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Origins and reception
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PostPosted: Thu Oct 19, 2006 11:47 pm    Post subject: Origins and reception Reply with quote

Since the September 11 attacks, a number of websites, books, and films, largely promoted on and distributed through the Internet, have challenged the mainstream account of the attacks. Although al-Qaeda "conspired" to execute the attacks on the World Trade Center in the legal sense, a 9/11 conspiracy theory generally refers to a belief in a broad conspiracy, in which the attacks were executed by powerful groups often including government agencies or an alleged secret global network. The body of groups and individuals challenging the official account often refer to themselves as the 9/11 Truth Movement.

Initially, 9/11 conspiracy theories received little attention in the media. In an address to the United Nations on November 10, 2001, United States President George W. Bush denounced the emergence of "outrageous conspiracy theories ... that attempt to shift the blame away from the terrorists." Later, as media exposure of conspiracy theories of the events of 9/11 increased, US government agencies and the Bush Administration issued refutations to the theories, including a formal response by the National Institute of Standards and Technology (NIST) to questions about the destruction of the World Trade Center, a revised 2006 State Department webpage to debunk the theories, and a strategy paper referred to by President Bush in an August 2006 speech, which declares that terrorism springs from "subcultures of conspiracy and misinformation," and that "terrorists recruit more effectively from populations whose information about the world is contaminated by falsehoods and corrupted by conspiracy theories. The distortions keep alive grievances and filter out facts that would challenge popular prejudices and self-serving propaganda."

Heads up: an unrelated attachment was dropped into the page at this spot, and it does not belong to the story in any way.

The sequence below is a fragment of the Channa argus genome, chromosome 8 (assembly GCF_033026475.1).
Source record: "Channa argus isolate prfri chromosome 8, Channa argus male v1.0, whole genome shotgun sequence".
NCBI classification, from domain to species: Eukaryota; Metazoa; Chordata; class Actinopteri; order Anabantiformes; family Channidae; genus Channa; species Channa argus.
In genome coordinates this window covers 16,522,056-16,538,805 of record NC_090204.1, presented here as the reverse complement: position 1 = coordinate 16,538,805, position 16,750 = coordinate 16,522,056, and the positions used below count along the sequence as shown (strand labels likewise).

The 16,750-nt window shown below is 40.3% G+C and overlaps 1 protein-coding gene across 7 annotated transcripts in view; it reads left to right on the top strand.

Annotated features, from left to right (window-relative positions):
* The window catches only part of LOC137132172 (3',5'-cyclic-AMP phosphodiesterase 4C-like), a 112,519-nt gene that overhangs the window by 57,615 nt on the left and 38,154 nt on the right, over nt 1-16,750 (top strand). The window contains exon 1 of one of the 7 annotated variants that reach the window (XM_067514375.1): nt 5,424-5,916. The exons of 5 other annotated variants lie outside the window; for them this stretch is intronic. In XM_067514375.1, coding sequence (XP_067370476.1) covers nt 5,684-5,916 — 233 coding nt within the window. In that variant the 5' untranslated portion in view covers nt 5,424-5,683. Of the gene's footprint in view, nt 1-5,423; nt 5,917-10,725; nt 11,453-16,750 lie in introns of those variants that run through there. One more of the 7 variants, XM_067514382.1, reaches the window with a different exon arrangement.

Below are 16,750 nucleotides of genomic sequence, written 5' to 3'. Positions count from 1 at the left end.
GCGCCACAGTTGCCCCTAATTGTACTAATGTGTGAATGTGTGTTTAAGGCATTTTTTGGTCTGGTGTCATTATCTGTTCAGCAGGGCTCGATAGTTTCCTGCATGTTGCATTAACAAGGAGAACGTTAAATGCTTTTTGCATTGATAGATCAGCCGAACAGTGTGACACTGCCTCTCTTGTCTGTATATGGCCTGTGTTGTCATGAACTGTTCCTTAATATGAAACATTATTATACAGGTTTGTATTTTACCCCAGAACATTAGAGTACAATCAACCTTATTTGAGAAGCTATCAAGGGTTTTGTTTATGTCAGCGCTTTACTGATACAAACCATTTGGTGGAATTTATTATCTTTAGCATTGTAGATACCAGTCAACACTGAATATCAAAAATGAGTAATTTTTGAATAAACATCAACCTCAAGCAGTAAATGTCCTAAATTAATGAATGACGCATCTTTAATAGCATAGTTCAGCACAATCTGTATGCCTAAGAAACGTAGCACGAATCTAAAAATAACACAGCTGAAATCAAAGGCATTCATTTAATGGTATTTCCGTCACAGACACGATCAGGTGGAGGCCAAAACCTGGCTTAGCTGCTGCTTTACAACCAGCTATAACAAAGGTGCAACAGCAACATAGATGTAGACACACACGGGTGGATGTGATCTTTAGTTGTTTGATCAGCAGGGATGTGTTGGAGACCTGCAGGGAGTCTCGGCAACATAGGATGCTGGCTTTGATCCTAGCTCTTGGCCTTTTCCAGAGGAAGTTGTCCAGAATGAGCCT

In August 2004, a Zogby International poll indicated that 49.3% New York City residents and 41% of New York citizens "overall" say US Leaders "knew in advance that attacks were planned on or around September 11, 2001, and that they consciously failed to act". In July 2006, a Scripps Howard and Ohio University poll concluded that "Thirty-six percent of respondents overall said it is "very likely" or "somewhat likely" that federal officials either participated in the attacks on the World Trade Center and the Pentagon or took no action to stop them", "sixteen percent said it's "very likely" or "somewhat likely" that the collapse of the twin towers in New York was aided by explosives secretly planted in the two buildings" and "twelve percent suspect the Pentagon was struck by a military cruise missile in 2001 rather than by an airliner captured by terrorists." A May 2006 Zogby International poll indicated that 42% of Americans more likely agree with people who believe that "the US government and its 9/11 Commission concealed or refused to investigate critical evidence that contradicts their official explanation of the September 11th attacks, saying there has been a cover-up." A September 2006 Ipsos-Reid poll found that 22 percent of Canadians believe "the attacks on the United States on September 11, 2001, had nothing to do with Osama Bin Laden and were actually a plot by influential Americans." An October 2006 New York Times and CBS news poll showed that 28 percent believe members of the Bush Administration are mostly lying about "what they knew prior to September 11th, 2001, about possible terrorist attacks against the United States."

Just prior to the fifth anniversary of the attacks, a flurry of mainstream news articles on 9/11 conspiracy theories were released.[10][11] In its coverage Time Magazine stated, "This is not a fringe phenomenon. It is a mainstream political reality." Mainstream coverage has generally presented these theories as a cultural phenomenon and is often very critical of their content. Michael Shermer, writing in Scientific American, said: "The mistaken belief that a handful of unexplained anomalies can undermine a well-established theory lies at the heart of all conspiratorial thinking (as well as creationism, Holocaust denial and the various crank theories of physics). All the "evidence" for a 9/11 conspiracy falls under the rubric of this fallacy. Such notions are easily refuted by noting that scientific theories are not built on single facts alone but on a convergence of evidence assembled from multiple lines of inquiry."
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